The “Can Do” List
There is no doubt that this is the most unusual situation that we have been through together in our memories. While there are practical things that we can all do to flatten the curve, there are also things that we can do to take care of our psychological well-being.
If you haven’t noticed most of us prefer things to remain the same, predictable, and certain. We may love spontaneity too, but on our own terms! When it’s not on our terms, we may find ourselves feeling unsettled, annoyed, worried, or even panicked. Our natural human tendency is to pay close attention to signs of danger so that we can take the necessary steps to avoid it. We can also over-focus on potential danger, which often serves to make us feel worse. In this case, there is no shortage of information and we can easily get sucked into immersing ourselves in what is wrong, what we can’t do now, and predictions of what is to come.
In times like these it’s important to step back and put focus on other things in our lives. The tip for today is to make a list of what you can do. On that list, include things that you enjoy and that you are able to do now. It’s helpful to have a routine, to do something functional, to take a break from social media, and to talk to your friends and family. Choose a few things from your list each day and maybe share this idea with your friends.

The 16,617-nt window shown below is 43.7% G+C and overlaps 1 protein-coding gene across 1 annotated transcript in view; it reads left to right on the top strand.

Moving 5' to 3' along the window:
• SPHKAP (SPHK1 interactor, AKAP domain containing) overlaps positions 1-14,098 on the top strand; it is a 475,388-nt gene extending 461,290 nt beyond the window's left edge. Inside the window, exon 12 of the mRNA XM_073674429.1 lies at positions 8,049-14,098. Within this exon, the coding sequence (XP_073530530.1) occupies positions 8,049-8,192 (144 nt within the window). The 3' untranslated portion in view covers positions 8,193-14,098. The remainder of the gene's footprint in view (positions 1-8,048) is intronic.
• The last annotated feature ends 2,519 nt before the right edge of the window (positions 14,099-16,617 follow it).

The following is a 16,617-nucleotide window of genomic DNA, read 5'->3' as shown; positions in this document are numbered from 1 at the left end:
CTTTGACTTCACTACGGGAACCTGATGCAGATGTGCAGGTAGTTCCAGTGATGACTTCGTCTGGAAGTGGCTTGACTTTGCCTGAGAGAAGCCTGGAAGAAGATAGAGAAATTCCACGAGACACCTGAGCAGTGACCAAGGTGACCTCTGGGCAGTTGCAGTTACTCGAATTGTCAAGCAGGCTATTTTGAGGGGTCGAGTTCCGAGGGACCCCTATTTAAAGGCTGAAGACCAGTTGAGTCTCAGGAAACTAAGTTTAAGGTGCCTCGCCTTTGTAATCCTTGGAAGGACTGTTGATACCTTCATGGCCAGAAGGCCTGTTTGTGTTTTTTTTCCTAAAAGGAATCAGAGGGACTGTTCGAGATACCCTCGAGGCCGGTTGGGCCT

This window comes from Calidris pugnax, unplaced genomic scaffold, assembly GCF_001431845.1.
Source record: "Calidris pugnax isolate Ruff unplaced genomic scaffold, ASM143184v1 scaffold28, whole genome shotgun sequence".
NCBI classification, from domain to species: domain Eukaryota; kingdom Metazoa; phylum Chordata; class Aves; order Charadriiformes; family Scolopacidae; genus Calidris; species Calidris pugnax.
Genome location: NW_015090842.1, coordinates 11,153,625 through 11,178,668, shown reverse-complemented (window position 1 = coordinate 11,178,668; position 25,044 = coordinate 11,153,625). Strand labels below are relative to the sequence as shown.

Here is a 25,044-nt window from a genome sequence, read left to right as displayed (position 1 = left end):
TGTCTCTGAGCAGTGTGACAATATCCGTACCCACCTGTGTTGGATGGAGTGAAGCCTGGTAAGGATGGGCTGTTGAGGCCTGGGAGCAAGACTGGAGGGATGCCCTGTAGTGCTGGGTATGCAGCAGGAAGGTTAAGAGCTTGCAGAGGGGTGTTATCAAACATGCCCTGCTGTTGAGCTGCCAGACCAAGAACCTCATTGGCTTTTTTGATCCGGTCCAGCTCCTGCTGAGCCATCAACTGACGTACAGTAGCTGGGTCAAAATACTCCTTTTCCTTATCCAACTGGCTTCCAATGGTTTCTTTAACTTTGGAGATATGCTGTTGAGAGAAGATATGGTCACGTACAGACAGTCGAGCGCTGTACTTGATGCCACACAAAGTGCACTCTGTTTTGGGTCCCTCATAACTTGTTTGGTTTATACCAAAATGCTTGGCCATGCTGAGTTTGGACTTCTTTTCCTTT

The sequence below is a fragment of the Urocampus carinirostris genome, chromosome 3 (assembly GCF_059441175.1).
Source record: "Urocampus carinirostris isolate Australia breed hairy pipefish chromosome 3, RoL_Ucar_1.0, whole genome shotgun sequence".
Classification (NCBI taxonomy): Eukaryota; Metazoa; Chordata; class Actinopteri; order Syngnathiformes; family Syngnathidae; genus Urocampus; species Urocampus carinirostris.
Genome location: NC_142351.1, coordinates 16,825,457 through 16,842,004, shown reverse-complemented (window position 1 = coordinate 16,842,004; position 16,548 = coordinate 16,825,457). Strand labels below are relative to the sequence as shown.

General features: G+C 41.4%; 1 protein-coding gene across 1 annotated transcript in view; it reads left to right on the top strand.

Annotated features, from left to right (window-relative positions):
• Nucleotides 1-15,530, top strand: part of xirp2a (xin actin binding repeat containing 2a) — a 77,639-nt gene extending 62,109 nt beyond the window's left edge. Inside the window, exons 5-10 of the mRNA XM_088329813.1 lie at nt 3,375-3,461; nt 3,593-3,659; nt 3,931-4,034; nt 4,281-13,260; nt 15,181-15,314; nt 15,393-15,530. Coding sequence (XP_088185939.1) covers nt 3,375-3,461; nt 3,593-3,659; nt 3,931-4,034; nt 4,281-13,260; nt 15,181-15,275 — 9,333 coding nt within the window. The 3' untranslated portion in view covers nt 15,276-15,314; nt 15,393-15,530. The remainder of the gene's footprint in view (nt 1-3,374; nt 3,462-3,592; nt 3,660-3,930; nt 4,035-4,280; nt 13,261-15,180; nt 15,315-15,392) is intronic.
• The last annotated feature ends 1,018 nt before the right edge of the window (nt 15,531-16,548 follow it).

We will get through this now we have the opportunity to decide how we do that in a way that takes care of the mind and the body.
My “Can Do” List
- Set a routine
- Exercise 30 minutes a day
- Go for a walk or a run
- Find an exercise video online
- Learn a new dance move
- Bundle up and get on a bike
- Learn a new language or brush up on one
- Limit social media
- Check in on an elderly person to see what they need
- Talk with your friends on the phone
- Organize a drawer or closet
- Try a new recipe
- Sit in a sunny spot
- Get some fresh air
Keep adding to the list and keep it close by, so when you
start to feel overwhelmed, you can reference your list!
Written By- Lori Parker, Registered Psychologist